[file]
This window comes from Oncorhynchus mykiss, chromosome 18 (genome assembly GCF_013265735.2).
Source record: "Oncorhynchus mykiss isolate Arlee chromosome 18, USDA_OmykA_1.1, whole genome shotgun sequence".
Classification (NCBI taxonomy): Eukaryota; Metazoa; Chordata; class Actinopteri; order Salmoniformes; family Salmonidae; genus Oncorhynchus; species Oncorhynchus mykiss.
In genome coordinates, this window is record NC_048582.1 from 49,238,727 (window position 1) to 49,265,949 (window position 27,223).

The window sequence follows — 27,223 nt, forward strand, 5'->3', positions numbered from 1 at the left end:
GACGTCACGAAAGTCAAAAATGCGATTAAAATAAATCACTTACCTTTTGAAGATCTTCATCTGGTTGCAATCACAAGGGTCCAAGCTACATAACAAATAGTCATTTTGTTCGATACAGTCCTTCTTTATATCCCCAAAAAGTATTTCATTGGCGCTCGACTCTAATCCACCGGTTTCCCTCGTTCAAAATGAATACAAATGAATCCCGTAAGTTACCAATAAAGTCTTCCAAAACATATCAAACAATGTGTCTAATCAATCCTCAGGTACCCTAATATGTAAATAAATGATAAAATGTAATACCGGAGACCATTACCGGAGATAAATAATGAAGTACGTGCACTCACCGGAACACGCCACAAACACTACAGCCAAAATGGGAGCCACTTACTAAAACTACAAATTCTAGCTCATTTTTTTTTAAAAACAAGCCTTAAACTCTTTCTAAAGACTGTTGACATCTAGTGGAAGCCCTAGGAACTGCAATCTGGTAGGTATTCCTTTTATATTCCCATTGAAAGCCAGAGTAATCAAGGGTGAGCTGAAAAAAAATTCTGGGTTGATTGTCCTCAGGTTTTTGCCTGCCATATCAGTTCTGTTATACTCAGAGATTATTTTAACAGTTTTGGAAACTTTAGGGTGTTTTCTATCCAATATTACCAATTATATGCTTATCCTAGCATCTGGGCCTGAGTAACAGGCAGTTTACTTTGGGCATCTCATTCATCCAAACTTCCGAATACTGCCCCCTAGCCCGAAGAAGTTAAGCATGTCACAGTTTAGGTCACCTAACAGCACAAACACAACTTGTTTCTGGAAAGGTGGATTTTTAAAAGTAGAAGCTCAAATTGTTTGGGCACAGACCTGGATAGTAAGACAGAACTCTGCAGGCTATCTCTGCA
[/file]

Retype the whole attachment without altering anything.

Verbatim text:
This window comes from Oncorhynchus mykiss, chromosome 18 (genome assembly GCF_013265735.2).
Source record: "Oncorhynchus mykiss isolate Arlee chromosome 18, USDA_OmykA_1.1, whole genome shotgun sequence".
Classification (NCBI taxonomy): Eukaryota; Metazoa; Chordata; class Actinopteri; order Salmoniformes; family Salmonidae; genus Oncorhynchus; species Oncorhynchus mykiss.
In genome coordinates, this window is record NC_048582.1 from 49,238,727 (window position 1) to 49,265,949 (window position 27,223).

The window sequence follows — 27,223 nt, forward strand, 5'->3', positions numbered from 1 at the left end:
GACGTCACGAAAGTCAAAAATGCGATTAAAATAAATCACTTACCTTTTGAAGATCTTCATCTGGTTGCAATCACAAGGGTCCAAGCTACATAACAAATAGTCATTTTGTTCGATACAGTCCTTCTTTATATCCCCAAAAAGTATTTCATTGGCGCTCGACTCTAATCCACCGGTTTCCCTCGTTCAAAATGAATACAAATGAATCCCGTAAGTTACCAATAAAGTCTTCCAAAACATATCAAACAATGTGTCTAATCAATCCTCAGGTACCCTAATATGTAAATAAATGATAAAATGTAATACCGGAGACCATTACCGGAGATAAATAATGAAGTACGTGCACTCACCGGAACACGCCACAAACACTACAGCCAAAATGGGAGCCACTTACTAAAACTACAAATTCTAGCTCATTTTTTTTTAAAAACAAGCCTTAAACTCTTTCTAAAGACTGTTGACATCTAGTGGAAGCCCTAGGAACTGCAATCTGGTAGGTATTCCTTTTATATTCCCATTGAAAGCCAGAGTAATCAAGGGTGAGCTGAAAAAAAATTCTGGGTTGATTGTCCTCAGGTTTTTGCCTGCCATATCAGTTCTGTTATACTCAGAGATTATTTTAACAGTTTTGGAAACTTTAGGGTGTTTTCTATCCAATATTACCAATTATATGCTTATCCTAGCATCTGGGCCTGAGTAACAGGCAGTTTACTTTGGGCATCTCATTCATCCAAACTTCCGAATACTGCCCCCTAGCCCGAAGAAGTTAAGCATGTCACAGTTTAGGTCACCTAACAGCACAAACACAACTTGTTTCTGGAAAGGTGGATTTTTAAAAGTAGAAGCTCAAATTGTTTGGGCACAGACCTGGATAGTAAGACAGAACTCTGCAGGCTATCTCTGCA